Repligen’s spinal muscular atrophy program, including development of the experimental drug RG3039, now has the support of a major pharmaceutical company
Update (Feb. 2, 2015): Pfizer announced in January 2015 that it will not continue its collaboration with Religen for development of RG3039. The reasons are not clear, but industry observers suspect that the change of plan is related to an announcement in summer 2014 that the compound failed to increase production of the SMN protein. See Pfizer Bails on a $70M Rare Disease Deal with Repligen.
Update (Sept. 4, 2013): In a Sept. 4, 2013, press release, Repligen Corp. announced that it has received a $1 million payment from Pfizer for the development of compounds — including RG3039 — to treat SMA. The payment represents reaching the “clinical milestone” of having successfully completed the first two dose groups of a phase 1b trial of RG3039 in healthy volunteers.
The biotechnology firm Repligen today announced it has entered into an agreement with the global pharmaceutical company Pfizer to advance Repligen’s spinal muscular atrophy (SMA) program, which includes RG3039, an experimental drug for SMA whose development MDA has supported.
"We believe this collaboration with Pfizer, a leading pharmaceutical company with specialized efforts in orphan and genetic diseases, has the potential to accelerate the development of therapies for SMA," said Repligen's CEO Walter Herlihy in a Jan. 3, 2013, company press release.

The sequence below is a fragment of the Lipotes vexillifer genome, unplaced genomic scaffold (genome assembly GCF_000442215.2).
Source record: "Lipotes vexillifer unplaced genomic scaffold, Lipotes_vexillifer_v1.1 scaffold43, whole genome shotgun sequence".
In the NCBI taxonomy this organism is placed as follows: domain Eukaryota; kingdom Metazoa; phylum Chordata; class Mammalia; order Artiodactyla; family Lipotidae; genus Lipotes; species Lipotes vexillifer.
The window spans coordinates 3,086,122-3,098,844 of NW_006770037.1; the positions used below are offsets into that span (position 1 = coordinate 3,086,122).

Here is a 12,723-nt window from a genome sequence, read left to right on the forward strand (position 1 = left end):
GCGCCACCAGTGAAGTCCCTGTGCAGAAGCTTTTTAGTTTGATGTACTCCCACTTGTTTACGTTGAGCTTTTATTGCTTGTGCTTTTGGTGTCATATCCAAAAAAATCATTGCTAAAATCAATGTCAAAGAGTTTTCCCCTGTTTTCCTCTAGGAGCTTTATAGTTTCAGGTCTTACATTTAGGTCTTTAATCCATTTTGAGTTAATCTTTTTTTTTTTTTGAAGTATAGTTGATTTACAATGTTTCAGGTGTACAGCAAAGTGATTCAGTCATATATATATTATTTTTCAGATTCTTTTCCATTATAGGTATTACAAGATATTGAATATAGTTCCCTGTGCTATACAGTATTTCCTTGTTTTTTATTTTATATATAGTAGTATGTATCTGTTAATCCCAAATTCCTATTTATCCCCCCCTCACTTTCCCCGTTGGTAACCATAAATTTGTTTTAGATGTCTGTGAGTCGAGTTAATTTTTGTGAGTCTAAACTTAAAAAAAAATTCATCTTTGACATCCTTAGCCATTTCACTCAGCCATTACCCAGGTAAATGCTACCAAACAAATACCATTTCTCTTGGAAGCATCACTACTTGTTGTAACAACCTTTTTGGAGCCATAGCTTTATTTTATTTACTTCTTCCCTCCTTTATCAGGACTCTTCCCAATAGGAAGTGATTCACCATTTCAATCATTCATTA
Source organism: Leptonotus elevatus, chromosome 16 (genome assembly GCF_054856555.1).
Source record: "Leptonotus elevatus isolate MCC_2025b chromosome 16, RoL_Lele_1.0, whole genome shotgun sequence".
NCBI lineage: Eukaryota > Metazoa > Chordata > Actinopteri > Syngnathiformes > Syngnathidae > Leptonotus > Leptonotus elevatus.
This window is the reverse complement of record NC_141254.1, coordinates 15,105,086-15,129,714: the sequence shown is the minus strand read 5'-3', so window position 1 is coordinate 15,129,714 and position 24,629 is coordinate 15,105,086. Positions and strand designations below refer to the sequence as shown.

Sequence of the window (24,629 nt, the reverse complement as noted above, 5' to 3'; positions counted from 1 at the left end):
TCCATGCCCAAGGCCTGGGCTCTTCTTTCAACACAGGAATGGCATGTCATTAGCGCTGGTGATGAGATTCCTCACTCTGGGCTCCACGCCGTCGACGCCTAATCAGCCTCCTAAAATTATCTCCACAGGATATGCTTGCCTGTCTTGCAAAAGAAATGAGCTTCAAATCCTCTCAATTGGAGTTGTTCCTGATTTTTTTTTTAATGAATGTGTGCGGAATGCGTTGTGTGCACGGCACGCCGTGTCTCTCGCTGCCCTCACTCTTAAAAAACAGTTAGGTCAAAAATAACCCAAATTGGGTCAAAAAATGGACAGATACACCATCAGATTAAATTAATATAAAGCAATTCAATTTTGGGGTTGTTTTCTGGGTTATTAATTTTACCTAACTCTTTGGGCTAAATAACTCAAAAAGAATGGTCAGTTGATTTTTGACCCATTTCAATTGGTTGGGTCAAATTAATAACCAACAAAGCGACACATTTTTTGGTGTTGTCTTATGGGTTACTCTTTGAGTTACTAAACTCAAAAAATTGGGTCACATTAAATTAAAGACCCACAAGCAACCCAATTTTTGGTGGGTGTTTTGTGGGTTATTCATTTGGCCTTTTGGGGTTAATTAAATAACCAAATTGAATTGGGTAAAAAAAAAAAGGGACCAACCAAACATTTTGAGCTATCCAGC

RG3039 is designed to increase levels of the SMN (survival of motor neuron) protein, which is deficient in SMA, by interfering with an enzyme called DcpS (scavenger decapping enzyme). The drug is now being tested in healthy volunteers in a phase 1b trial.
A $1.4 million grant from MDA is helping to support the phase 1b trial and supported a phase 1a trial and laboratory research required for advancing RG3039 to human testing. Families of SMA also has provided substantial support for development of this drug.
"We’re extremely pleased that Pfizer has given its vote of confidence to Repligen’s spinal muscular atrophy program, including RG3039," said Valerie Cwik, MDA's executive vice president of research and medical director. "This is the goal of translational research programs such as MDA’s — providing seed grants that allow small, innovative companies like Repligen to bring a drug candidate to a stage where a large pharmaceutical firm like Pfizer will develop it further and, we hope, ultimately bring it to market."
The U.S. Food and Drug Administration (FDA) has granted fast track and orphan drug designations to RG3039. A fast track designation allows for faster review of drugs that treat serious diseases and fill an unmet need, while orphan drug status provides economic incentives to companies developing treatments for rare diseases.